AFL Indigenous Round Celebrated Far And Wide
Saturday, May 30 2015 @ 08:46 am ACST
Contributed by: Wesley Hull
The celebration by Adam Goodes in yesterday’s match between the Sydney Swans and Carlton was theatre on a grand scale which epitomised the pride attached to the AFL Indigenous Round this weekend. In a round designed to recognise and celebrate the riches given to the game of Australian Rules football by indigenous footballers, these acts will be remembered as iconic moments.
The AFL promotes the weekend’s round of football at all levels nationally by stating:
From a deep connection with the land comes a proud history of runners, jumpers, hunters, collectors, dancers, artists and leaders. These skills echo the incredible contribution that Indigenous footballers have made to the game.
The 2015 Toyota AFL Indigenous Round is an opportunity to celebrate the role these athletes have had in shaping Australian Rules football. Not just making the game spectacular, but bringing two cultures together.
The round is perhaps better remembered for the Michael Long inspired “The Long Walk” – a walk in the name of unity and reconciliation for indigenous people. In 2004 the former great Essendon player returned home to Melbourne from a funeral with the idea to meet with then Prime Minister John Howard to get the needs and rights of aboriginal and Torres Strait Islander people back on a national agenda and help to improve the plight of Indigenous Australians. He walked from Melbourne to Canberra.
That walk is now honoured in many ways today, one being tonight’s march which is now done annually as the precursor to the “Dreamtime At The G” match at the MCG between Richmond and Essendon.
Whilst the attention, and a great deal of the publicity of messages for reconciliation, understanding and unity, is firmly on the events in Melbourne tonight, this round is also a call to action of sorts nationally to embrace all players, families, supporters across the nation. Matches and events to link in with the passion and the themes of the round will be played and held across the land.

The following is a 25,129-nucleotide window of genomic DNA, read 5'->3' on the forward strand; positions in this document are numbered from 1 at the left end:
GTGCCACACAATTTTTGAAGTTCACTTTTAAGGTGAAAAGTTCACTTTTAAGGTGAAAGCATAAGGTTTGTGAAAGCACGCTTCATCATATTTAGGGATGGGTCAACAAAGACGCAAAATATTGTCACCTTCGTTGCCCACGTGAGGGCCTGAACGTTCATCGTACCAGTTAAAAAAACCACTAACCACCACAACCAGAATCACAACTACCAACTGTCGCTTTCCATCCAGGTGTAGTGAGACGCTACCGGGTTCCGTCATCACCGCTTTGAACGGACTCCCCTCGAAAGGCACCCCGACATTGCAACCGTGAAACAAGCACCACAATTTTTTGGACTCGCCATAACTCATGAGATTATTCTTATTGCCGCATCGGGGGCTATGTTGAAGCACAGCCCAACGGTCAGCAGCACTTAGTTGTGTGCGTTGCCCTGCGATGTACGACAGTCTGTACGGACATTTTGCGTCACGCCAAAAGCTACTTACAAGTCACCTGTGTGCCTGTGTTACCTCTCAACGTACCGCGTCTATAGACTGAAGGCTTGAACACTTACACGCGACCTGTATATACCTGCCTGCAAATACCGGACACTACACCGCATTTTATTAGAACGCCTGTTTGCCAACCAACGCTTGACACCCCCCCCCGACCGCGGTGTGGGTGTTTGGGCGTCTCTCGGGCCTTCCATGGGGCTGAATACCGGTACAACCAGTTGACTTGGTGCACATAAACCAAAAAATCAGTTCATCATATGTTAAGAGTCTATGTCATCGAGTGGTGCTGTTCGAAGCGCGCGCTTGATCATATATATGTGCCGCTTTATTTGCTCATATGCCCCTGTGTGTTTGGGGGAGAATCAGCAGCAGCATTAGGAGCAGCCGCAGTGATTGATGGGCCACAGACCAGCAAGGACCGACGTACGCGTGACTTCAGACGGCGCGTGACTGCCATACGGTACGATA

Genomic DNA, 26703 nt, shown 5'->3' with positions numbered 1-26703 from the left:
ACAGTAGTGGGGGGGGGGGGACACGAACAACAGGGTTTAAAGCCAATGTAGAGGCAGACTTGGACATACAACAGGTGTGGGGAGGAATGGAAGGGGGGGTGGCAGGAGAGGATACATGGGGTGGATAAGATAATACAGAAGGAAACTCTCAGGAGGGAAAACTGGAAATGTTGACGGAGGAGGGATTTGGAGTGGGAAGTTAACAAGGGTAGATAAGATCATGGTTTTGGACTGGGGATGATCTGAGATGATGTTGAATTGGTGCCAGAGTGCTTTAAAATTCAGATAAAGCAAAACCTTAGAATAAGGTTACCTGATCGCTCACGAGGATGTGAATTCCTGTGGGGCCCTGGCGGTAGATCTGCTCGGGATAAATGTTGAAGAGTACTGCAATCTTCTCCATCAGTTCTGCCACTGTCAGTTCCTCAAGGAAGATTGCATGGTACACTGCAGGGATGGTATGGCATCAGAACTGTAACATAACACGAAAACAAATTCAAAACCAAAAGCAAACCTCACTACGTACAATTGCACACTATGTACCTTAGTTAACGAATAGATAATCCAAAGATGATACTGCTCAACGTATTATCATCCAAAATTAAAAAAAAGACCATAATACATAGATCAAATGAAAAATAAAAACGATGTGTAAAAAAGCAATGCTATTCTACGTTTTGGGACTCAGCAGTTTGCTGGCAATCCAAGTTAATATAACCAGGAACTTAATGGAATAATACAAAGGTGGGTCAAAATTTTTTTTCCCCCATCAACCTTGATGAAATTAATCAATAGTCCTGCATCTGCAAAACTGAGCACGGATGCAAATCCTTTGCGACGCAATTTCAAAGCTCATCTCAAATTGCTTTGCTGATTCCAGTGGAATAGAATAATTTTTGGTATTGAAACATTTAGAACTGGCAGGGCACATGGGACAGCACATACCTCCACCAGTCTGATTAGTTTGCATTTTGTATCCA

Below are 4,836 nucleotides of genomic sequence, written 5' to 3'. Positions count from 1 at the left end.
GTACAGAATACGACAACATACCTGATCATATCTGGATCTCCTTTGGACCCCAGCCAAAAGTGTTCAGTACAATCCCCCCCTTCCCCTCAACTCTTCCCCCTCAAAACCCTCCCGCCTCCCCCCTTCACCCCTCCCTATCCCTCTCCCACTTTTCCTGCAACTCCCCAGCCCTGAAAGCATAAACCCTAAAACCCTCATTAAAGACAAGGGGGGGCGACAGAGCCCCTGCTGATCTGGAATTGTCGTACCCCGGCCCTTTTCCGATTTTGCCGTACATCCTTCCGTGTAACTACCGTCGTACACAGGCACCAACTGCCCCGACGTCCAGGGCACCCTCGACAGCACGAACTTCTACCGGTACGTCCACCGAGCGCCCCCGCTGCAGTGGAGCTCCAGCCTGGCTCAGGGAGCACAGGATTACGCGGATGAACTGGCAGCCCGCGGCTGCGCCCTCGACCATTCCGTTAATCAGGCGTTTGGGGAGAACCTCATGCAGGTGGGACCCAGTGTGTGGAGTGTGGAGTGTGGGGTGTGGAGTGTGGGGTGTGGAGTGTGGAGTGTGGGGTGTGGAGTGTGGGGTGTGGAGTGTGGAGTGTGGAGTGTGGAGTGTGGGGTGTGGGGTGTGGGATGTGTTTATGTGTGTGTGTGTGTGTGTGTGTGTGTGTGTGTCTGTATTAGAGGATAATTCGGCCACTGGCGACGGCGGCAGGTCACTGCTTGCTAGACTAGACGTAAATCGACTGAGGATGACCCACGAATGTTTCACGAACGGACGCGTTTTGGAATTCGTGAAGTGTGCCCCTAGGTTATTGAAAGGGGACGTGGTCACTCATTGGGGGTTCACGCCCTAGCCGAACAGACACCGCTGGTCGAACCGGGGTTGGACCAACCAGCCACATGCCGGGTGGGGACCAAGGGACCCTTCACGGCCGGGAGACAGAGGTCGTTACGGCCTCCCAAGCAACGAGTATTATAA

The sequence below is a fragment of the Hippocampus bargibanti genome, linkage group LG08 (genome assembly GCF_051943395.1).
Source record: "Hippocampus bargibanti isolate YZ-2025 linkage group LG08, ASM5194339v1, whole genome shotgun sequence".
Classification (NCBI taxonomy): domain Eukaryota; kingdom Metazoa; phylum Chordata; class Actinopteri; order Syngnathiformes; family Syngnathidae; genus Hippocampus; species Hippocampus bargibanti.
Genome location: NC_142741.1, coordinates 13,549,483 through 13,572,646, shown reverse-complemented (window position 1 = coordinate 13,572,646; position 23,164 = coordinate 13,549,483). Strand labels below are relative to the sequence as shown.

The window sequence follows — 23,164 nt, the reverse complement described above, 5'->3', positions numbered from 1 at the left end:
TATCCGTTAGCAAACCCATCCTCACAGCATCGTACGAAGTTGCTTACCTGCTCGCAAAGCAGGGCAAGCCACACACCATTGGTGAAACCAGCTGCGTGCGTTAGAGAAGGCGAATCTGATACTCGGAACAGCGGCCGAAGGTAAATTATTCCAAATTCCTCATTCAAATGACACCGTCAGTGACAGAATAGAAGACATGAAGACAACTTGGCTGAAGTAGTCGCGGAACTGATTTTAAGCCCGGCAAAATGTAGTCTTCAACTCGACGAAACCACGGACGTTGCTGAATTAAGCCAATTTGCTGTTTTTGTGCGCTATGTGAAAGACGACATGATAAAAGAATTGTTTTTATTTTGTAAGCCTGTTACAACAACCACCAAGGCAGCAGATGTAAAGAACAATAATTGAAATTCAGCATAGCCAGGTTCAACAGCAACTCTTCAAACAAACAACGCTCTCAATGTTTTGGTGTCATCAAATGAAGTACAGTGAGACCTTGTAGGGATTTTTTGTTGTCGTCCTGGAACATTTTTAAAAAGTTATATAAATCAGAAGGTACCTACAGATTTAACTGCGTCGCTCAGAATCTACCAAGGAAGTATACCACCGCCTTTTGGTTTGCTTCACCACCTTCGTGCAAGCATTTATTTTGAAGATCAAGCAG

Here in North Queensland events will be played out to encourage the involvement of players at senior and junior levels. Cairns will see the fourth annual “Dreamtime By The Sea” match between the Cairns City Lions and North Cairns Tigers – both clubs with strong indigenous playing lists historically and today. Further south in Townsville the local match between the Indigenous All-Stars and Townsville All-Stars teams is the centrepiece to that city’s recognition of the Indigenous Round.
Events will be held far and wide this weekend, in every state and territory, and will have most likely been publicised heavily far and wide to attract maximum support for the football itself, but also the themes and messages to be taken from the day which brings cultures together.
In my own role as an AFL Multicultural Community Ambassador I was able to address the players from junior and senior teams at venues across Cairns to ensure that young people understand the meaning of reconciliation and unity – and also reinforcing that to senior players. Watching players be proud of the indigenous heritage through their actions on the field, and the pride of non-indigenous players to stand proudly beside them, encapsulated so many of the positive messages intended through the Indigenous Round concept – men, women and children alike.
For more information about Michael Long and his remarkable work in pursuit of reconciliation, unity, recognition and friendship, visit The Long Walk website at: http://www.thelongwalk.com.au/Home
For information on local events within leagues or clubs, contact your local clubs, leagues or local AFL offices to find out how you can be involved in this wonderful event – the 2015 Indigenous Round.